Optimum Bluffing Frequency
 
What is the right bluffing frequency? It is a frequency that makes it impossible for your opponents to know whether to call or fold. Mathematically, optimal bluffing strategy is to bluff in such a way that the chances against your bluffing are identical to the pot odds your opponent is getting. Thus, if, as in the example just given, an opponent is getting 6-to-1 from the pot, the chances against your bluffing should be 6-to-1. Then that opponent would break even on the last bet by calling every time and also by folding every time. If he called, he would lose $20 six times and win $120 once; if he folded, he would win nothing and lose nothing. Regardless of what your opponent does, you average winning an extra $100 every seven hands. However, mathematically optimal bluffing strategy isn't necessarily the best strategy. It is much better if you are able to judge when to try a bluff and when not to in order to show a bigger overall profit.

To make sure we agree on what is meant by a bluff, we will define it as a bet or a raise with a hand which you do not think is the best hand. Bluffing can be separated into a couple of different categories. There is bluffing when there are more cards to come and when there are no more cards to come. Secondly, within each of these categories, there is intuitive bluffing, which is the subject of this page, and mathematical bluffing, which will be discussed in the next page.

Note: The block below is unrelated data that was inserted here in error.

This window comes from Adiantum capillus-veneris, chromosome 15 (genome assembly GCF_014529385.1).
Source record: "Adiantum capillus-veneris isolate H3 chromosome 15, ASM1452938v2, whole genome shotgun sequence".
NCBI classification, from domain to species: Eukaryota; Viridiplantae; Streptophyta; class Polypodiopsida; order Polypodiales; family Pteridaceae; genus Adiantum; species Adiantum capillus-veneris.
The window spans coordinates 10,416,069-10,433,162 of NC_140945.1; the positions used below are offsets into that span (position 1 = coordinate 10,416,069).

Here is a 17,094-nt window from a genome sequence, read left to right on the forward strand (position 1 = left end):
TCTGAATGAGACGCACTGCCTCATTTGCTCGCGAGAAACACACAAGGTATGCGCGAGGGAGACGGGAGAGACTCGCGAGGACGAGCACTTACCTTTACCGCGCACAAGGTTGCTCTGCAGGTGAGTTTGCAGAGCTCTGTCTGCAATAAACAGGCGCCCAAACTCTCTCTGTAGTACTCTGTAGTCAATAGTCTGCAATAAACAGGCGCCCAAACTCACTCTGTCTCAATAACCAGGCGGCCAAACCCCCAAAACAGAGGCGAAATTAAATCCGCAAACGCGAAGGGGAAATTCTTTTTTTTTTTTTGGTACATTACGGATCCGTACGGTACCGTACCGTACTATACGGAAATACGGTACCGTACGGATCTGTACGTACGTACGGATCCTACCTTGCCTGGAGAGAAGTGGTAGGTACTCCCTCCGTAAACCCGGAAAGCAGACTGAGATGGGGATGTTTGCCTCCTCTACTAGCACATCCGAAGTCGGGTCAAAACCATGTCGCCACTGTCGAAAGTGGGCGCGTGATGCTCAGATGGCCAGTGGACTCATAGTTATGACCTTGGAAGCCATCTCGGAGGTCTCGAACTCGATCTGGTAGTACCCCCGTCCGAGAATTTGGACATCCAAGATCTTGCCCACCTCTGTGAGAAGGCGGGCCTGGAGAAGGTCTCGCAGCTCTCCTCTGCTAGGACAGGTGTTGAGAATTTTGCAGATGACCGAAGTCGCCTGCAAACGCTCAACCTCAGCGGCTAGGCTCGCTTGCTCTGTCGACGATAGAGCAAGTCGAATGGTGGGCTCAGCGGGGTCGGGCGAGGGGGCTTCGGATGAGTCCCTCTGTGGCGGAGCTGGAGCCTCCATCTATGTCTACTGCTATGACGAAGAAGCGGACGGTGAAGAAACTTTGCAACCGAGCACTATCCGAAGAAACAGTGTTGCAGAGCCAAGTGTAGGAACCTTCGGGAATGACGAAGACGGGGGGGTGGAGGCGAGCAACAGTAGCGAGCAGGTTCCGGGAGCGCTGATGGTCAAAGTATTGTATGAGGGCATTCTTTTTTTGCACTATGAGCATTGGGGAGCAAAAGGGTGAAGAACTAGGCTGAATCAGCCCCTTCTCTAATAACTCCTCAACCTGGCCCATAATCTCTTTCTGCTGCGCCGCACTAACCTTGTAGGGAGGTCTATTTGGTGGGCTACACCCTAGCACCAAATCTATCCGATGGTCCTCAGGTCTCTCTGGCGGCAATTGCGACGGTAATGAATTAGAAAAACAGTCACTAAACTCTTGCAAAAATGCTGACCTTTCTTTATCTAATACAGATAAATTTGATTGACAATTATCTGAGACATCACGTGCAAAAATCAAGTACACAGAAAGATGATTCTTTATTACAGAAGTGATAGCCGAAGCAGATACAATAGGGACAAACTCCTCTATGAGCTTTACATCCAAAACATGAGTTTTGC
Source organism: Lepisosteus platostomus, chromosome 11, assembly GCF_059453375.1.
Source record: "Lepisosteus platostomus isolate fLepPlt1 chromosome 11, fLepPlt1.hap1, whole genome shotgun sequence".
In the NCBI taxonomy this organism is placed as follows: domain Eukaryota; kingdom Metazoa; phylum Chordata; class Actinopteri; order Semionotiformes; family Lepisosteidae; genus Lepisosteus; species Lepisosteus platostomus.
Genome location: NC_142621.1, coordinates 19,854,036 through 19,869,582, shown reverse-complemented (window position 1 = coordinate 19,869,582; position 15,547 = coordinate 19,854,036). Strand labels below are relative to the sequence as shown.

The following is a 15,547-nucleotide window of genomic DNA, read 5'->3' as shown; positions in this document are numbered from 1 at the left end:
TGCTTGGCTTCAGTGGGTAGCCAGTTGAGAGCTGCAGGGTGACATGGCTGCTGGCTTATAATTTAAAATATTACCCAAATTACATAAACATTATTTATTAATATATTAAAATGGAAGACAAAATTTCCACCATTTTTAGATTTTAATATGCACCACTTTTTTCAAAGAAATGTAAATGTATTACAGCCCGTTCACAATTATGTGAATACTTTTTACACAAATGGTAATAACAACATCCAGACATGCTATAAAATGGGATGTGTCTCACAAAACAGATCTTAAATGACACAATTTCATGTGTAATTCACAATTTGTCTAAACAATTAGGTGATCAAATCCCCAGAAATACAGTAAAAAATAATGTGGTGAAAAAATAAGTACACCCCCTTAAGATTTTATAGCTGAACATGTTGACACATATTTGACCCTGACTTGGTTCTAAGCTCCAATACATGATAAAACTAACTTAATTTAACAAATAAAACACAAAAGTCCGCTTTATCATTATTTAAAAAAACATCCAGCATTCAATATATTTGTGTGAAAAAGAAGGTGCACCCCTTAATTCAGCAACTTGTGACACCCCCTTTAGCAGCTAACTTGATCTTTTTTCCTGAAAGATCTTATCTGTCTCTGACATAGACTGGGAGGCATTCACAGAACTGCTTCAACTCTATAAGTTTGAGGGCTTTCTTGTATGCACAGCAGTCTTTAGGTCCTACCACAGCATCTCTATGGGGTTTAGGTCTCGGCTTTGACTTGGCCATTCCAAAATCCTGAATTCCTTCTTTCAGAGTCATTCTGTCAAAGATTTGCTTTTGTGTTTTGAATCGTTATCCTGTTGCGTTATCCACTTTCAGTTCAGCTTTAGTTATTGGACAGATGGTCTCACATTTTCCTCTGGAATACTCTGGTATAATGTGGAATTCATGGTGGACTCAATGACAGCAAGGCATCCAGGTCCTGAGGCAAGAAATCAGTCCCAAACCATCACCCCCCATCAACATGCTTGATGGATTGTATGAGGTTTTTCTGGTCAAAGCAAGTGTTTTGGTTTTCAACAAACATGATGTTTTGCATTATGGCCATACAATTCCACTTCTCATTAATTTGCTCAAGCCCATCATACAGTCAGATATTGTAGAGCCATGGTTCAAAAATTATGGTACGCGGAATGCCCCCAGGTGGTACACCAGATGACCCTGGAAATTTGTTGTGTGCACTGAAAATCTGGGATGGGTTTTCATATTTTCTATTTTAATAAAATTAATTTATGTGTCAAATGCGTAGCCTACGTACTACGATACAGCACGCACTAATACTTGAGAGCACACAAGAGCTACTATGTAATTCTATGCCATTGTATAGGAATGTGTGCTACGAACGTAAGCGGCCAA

Gutshot and Overcard

 
My bet on the river was probably a mistake. He wasn't likely to fold a pair or to call without one. But I thought I might get a call from him with a worse Ace high than mine. Not likely, but maybe. Also, I didn't want to have to showdown my hand and show the table that I'd been betting without a pair. This latter reason was the main reason I bet. Even so, in retrospect I think the bet was a mistake. It's often better to check on the river to entice a bluff than to make a thin value bet.

But a debate about whether I should have bet the river or not isn't really the point here. The point is to consider how differently this hand would have played out if I'd been in early position rather than on the button.

If I'd limped from early position and gotten a caller, I don't know that I would have bet the flop. I probably would have still won the pot, but it would have been a very small pot. And if I checked on the flop and he took the lead and kept betting, I probably wouldn't even have won it.

If I had opened with a raise and had a player cold call, would I like betting that flop as first to act? I might have bet the flop but checked the turn after he called. I don't think he had a pair, so I probably would have won a showdown on the river. But the pot would have been one big bet of his money smaller if I'd checked the turn. Those extra bets you can get from late position add up.
 
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